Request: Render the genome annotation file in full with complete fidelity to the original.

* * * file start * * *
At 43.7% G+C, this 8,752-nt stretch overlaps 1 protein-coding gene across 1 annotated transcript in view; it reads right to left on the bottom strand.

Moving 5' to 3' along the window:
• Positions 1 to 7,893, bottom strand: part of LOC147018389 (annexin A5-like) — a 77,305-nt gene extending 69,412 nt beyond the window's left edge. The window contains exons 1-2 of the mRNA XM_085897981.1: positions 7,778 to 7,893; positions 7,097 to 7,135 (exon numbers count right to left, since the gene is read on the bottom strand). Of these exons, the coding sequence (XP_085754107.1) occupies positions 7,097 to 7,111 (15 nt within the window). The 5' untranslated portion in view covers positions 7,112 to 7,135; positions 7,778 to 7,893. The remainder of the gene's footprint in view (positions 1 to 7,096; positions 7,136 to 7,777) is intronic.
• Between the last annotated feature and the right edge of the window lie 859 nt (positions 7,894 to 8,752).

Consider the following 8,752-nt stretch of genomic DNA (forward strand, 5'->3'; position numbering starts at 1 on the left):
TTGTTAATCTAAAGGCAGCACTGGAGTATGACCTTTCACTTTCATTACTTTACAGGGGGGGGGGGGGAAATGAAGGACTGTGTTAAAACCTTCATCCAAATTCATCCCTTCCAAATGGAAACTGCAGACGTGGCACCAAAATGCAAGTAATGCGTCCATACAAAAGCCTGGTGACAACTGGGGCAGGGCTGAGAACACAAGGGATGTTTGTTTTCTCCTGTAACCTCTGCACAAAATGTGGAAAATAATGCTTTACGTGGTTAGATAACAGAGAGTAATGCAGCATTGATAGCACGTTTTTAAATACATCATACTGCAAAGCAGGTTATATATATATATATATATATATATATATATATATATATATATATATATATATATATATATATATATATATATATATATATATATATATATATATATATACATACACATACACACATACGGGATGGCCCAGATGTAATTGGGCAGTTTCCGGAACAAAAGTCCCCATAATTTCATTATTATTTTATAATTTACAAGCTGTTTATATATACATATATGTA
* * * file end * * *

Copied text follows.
At 43.7% G+C, this 8,752-nt stretch overlaps 1 protein-coding gene across 1 annotated transcript in view; it reads right to left on the bottom strand.

Moving 5' to 3' along the window:
• Positions 1 to 7,893, bottom strand: part of LOC147018389 (annexin A5-like) — a 77,305-nt gene extending 69,412 nt beyond the window's left edge. The window contains exons 1-2 of the mRNA XM_085897981.1: positions 7,778 to 7,893; positions 7,097 to 7,135 (exon numbers count right to left, since the gene is read on the bottom strand). Of these exons, the coding sequence (XP_085754107.1) occupies positions 7,097 to 7,111 (15 nt within the window). The 5' untranslated portion in view covers positions 7,112 to 7,135; positions 7,778 to 7,893. The remainder of the gene's footprint in view (positions 1 to 7,096; positions 7,136 to 7,777) is intronic.
• Between the last annotated feature and the right edge of the window lie 859 nt (positions 7,894 to 8,752).

Consider the following 8,752-nt stretch of genomic DNA (forward strand, 5'->3'; position numbering starts at 1 on the left):
TTGTTAATCTAAAGGCAGCACTGGAGTATGACCTTTCACTTTCATTACTTTACAGGGGGGGGGGGGGAAATGAAGGACTGTGTTAAAACCTTCATCCAAATTCATCCCTTCCAAATGGAAACTGCAGACGTGGCACCAAAATGCAAGTAATGCGTCCATACAAAAGCCTGGTGACAACTGGGGCAGGGCTGAGAACACAAGGGATGTTTGTTTTCTCCTGTAACCTCTGCACAAAATGTGGAAAATAATGCTTTACGTGGTTAGATAACAGAGAGTAATGCAGCATTGATAGCACGTTTTTAAATACATCATACTGCAAAGCAGGTTATATATATATATATATATATATATATATATATATATATATATATATATATATATATATATATATATATATATATATATATATATATATATATATATATACATACACATACACACATACGGGATGGCCCAGATGTAATTGGGCAGTTTCCGGAACAAAAGTCCCCATAATTTCATTATTATTTTATAATTTACAAGCTGTTTATATATACATATATGTA